Secondly, his screening process seems to be using a KSA methodology where his transition team is looking for specific knowledge, skills and abilities needed to achieve the vision of “Making America Great Again.” The knowledge required is quite extensive but it must be apparent that strategic knowledge is paramount in the organization they are being considered for. Skills must be proven under fire in successful endeavors. But there seems to be more emphasis placed on the abilities part of the equation for the candidates to grow into the position to meet the vision of tomorrow.

They are following Jim Collins’ strong suggestion to “get the right people on the bus.” KSAs are at the heart of most successful organizations and their leaders must be at the center of driving this process that starts with their top team members.

Some of the KSAs that seem to be prevalent in the hires are: Defense requiring a deep understanding of impacts of combat along with how to lead that effort; State being able to return the US to their previous leadership role and projecting global presence through an aggressive foreign policy; and Homeland Security possessing extensive strategic global counterterrorism experience.

Thirdly, candidates fit the culture of the organization. Mr. Trump is outspoken, not afraid to speak out with what he feels, questions the status quo, looks for what right looks like. Candidates are being screened for these cultural traits as well. He is certainly not looking for any ‘yes people’ as evidenced by his considering many of his campaign opponents [Perry, Carson, et al] as well as naysayers [Romney].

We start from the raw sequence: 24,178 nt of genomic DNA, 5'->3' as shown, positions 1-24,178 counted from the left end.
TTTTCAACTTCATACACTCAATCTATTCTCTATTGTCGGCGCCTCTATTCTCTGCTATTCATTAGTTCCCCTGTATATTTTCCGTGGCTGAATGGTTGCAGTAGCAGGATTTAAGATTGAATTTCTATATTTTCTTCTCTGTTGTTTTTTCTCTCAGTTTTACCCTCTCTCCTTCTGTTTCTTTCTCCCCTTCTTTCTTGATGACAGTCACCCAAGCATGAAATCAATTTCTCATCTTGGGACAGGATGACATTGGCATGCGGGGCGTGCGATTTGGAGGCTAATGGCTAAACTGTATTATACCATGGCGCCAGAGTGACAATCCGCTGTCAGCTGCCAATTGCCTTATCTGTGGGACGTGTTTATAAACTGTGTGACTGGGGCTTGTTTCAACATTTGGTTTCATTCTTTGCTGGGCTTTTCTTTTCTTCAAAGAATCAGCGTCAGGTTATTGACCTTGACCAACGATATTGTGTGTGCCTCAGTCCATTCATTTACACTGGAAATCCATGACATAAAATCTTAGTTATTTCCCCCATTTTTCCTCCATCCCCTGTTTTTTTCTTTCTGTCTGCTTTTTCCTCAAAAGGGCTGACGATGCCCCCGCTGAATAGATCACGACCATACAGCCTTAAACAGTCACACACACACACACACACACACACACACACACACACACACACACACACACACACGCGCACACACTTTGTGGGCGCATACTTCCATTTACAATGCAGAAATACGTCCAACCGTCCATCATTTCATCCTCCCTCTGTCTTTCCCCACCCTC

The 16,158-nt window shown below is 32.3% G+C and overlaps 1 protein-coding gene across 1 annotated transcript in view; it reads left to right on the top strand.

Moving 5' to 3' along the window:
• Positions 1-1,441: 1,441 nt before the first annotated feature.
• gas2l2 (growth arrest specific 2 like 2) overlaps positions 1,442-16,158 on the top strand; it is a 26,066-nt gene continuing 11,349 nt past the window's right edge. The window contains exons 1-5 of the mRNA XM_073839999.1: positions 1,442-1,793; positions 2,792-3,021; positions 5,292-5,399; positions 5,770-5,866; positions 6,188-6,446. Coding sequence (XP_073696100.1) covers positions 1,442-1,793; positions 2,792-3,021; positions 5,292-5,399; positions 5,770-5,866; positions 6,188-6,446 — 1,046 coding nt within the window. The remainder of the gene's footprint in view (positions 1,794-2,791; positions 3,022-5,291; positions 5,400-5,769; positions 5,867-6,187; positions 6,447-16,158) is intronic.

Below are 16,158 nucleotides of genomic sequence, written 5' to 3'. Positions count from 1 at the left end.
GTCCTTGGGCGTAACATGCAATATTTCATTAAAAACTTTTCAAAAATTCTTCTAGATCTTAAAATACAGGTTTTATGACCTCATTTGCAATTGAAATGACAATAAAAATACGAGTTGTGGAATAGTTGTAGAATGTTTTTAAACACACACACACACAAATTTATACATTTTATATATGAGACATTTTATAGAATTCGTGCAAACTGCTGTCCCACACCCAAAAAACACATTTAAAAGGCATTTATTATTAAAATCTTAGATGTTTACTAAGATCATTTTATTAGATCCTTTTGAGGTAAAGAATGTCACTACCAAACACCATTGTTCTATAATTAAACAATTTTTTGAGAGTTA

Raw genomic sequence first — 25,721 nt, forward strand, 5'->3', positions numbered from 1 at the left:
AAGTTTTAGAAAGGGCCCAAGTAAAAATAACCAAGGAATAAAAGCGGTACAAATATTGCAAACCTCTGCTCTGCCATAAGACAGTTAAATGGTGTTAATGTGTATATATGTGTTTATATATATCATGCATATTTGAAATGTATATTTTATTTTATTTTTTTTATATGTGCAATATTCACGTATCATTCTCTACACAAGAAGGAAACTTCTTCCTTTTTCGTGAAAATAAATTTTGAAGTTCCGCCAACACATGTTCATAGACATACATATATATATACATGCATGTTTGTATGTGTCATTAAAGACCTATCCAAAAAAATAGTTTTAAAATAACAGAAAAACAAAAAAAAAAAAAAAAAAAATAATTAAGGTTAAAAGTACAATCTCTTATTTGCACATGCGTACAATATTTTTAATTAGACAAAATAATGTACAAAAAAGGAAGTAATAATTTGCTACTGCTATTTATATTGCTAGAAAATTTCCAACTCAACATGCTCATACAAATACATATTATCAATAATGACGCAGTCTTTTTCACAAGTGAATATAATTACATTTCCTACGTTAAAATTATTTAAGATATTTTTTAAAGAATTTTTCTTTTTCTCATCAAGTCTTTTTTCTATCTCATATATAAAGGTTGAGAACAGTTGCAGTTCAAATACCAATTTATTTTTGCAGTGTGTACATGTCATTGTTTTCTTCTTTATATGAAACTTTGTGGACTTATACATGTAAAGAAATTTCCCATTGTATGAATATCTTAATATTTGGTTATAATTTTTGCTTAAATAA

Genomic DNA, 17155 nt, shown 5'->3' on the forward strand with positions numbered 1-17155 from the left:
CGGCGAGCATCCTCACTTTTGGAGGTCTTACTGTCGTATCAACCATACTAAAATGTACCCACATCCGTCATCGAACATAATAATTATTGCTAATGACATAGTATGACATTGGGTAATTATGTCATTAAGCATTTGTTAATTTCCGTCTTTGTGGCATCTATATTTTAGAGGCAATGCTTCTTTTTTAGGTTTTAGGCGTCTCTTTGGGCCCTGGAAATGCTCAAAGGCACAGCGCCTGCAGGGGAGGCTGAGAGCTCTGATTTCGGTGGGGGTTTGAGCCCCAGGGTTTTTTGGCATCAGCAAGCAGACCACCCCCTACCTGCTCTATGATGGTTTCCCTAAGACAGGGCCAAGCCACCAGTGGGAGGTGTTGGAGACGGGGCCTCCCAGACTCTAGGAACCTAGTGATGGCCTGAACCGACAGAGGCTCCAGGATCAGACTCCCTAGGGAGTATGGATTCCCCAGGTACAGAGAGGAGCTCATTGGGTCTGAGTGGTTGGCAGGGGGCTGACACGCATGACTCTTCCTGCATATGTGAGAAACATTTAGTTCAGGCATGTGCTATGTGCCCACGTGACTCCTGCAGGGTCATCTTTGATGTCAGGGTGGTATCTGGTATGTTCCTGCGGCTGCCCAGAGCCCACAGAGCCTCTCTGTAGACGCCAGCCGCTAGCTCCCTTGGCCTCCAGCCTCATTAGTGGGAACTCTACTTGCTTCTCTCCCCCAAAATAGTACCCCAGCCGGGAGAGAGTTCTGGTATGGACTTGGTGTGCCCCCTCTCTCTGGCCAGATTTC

Moreover, some of his selections are critics of organizations they about to lead [Sessions, Pruitt, et al] or have been crossed with some of the policies [Mattis, Flynn] of the previous administration. If nothing else, he and we should expect some very lively discussions with these top-level leaders/advisors. He/we should expect all to speak what they feel is right and stick to their guns.

So, how does this relate to your organization and how you lead. One must first learn that in order to lead an organization, you must get the organization “right”. That means getting everyone toting the load in the same direction contributing toward the same key drivers: Mission, Vision, Goals. Streamlining processes and out of date policies to achieve efficiencies. Properly resourcing these efficient processes to achieve the key drivers. Balance these three components of any organization for long term success.

We see many pieces of this complex puzzle coming together with TEAM Trump. It appears to be a good start to organizational success.